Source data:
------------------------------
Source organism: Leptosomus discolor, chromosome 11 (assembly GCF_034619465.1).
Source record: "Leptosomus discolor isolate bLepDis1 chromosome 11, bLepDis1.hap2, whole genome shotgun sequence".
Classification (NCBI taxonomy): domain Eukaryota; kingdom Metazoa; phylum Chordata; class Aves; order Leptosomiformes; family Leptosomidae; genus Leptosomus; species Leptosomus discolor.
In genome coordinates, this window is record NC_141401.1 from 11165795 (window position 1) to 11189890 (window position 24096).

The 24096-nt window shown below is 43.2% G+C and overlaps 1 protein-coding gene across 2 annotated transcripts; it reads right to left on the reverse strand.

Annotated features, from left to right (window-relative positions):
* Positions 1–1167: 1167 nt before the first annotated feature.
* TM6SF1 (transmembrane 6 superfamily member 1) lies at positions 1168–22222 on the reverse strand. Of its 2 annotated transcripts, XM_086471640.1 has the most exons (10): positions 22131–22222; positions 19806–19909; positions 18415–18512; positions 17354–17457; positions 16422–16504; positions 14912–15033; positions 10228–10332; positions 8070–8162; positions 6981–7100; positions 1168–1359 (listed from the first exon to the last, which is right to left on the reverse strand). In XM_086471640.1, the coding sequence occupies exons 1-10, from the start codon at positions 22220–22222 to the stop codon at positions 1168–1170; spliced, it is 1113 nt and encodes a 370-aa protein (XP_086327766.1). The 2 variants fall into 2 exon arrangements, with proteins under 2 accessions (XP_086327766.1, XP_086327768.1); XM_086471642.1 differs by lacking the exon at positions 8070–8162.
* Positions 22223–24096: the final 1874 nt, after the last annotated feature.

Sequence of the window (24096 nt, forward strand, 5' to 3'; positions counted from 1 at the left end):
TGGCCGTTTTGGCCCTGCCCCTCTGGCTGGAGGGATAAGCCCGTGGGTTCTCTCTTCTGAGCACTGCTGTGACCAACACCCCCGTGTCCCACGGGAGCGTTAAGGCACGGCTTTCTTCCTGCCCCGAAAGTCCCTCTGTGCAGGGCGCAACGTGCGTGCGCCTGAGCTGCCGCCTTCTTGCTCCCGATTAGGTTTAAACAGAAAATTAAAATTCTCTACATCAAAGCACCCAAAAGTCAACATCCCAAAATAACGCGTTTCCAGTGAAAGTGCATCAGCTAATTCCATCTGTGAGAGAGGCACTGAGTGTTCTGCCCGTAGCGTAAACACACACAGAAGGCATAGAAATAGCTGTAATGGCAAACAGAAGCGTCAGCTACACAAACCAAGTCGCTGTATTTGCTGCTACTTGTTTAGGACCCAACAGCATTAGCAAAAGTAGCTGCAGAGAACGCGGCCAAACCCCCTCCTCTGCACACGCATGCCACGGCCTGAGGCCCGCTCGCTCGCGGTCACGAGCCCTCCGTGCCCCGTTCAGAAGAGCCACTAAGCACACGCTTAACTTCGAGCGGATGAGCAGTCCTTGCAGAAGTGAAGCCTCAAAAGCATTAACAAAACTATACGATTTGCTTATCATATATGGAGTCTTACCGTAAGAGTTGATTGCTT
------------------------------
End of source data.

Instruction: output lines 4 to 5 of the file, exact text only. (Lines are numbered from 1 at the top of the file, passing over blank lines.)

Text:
In genome coordinates, this window is record NC_141401.1 from 11165795 (window position 1) to 11189890 (window position 24096).

The 24096-nt window shown below is 43.2% G+C and overlaps 1 protein-coding gene across 2 annotated transcripts; it reads right to left on the reverse strand.